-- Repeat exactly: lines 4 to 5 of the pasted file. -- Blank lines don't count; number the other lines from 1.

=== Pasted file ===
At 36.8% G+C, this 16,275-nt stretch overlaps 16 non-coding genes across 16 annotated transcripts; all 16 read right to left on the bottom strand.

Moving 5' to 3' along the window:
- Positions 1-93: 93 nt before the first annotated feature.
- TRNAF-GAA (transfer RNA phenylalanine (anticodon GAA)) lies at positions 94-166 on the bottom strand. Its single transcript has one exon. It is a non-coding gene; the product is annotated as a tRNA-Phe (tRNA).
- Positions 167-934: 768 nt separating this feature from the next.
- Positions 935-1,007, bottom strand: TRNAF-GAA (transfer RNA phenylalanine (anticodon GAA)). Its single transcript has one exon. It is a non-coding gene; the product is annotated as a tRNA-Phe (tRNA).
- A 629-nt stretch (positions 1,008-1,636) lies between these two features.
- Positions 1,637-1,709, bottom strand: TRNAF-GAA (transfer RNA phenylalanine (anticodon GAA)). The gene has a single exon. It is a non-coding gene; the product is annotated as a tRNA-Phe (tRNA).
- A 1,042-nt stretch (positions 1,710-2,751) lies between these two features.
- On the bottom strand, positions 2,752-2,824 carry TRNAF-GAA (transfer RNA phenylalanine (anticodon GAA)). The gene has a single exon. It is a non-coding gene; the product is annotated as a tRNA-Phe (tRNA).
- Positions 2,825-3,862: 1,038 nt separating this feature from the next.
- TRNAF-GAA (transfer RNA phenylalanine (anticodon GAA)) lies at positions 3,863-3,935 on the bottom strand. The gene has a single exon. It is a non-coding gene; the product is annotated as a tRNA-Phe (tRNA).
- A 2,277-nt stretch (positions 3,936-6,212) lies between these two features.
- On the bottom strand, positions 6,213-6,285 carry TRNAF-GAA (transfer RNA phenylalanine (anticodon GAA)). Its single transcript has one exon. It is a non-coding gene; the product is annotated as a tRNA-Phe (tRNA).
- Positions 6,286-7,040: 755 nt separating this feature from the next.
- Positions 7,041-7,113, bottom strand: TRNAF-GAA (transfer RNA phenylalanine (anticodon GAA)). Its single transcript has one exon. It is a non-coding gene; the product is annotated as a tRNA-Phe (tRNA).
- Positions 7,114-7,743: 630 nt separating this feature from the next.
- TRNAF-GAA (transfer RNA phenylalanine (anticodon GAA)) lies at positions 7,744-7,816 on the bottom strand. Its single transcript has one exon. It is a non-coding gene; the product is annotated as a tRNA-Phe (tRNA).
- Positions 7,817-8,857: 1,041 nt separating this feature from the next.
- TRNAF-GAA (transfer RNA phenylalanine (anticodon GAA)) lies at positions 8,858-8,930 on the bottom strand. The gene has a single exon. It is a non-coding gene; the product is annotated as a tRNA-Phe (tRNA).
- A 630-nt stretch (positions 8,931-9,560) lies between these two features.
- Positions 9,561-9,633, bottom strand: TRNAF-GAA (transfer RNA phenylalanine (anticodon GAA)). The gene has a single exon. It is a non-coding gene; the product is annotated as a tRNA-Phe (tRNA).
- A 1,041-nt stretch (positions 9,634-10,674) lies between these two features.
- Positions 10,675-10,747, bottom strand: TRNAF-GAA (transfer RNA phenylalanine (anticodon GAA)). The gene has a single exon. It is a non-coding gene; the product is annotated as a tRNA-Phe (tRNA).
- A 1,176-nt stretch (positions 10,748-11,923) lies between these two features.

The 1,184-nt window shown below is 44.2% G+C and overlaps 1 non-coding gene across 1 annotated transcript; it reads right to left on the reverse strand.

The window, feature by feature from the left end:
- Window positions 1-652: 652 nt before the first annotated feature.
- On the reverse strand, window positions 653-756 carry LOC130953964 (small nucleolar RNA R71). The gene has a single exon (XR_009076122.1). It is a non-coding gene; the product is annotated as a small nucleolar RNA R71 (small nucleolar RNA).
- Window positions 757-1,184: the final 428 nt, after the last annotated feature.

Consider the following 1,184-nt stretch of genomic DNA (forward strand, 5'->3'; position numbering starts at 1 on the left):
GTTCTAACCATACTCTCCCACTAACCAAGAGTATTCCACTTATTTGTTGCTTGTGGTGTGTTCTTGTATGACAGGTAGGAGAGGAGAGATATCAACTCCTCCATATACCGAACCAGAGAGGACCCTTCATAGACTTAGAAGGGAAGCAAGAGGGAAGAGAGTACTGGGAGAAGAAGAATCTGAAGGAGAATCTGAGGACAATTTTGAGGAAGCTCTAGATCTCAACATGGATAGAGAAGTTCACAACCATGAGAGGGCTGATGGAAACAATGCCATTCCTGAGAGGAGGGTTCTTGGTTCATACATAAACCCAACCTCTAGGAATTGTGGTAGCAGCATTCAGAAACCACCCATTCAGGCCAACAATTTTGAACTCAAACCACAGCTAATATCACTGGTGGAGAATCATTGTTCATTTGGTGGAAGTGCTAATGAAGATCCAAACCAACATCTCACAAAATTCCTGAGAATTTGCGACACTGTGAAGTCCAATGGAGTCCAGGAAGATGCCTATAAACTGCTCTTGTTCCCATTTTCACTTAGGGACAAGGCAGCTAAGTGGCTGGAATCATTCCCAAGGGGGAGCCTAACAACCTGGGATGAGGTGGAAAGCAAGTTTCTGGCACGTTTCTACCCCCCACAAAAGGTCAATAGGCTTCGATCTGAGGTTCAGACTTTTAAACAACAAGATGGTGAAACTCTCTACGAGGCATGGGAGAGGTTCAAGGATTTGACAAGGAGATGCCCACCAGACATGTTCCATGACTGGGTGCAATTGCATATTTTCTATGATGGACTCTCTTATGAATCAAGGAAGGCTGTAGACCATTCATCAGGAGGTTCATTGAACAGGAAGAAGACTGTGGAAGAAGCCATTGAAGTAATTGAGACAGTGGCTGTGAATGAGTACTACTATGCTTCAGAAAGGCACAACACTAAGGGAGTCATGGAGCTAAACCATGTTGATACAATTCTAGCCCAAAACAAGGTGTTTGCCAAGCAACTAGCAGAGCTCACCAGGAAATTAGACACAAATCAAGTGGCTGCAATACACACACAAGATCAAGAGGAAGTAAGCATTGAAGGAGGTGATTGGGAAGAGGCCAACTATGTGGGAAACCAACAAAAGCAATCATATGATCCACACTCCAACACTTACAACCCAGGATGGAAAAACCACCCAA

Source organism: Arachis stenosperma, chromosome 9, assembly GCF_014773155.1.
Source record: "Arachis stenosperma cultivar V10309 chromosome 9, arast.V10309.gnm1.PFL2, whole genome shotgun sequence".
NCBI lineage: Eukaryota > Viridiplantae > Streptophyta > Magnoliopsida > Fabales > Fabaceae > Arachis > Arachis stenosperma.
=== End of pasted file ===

- TRNAF-GAA (transfer RNA phenylalanine (anticodon GAA)) lies at positions 94-166 on the bottom strand. Its single transcript has one exon. It is a non-coding gene; the product is annotated as a tRNA-Phe (tRNA).
- Positions 167-934: 768 nt separating this feature from the next.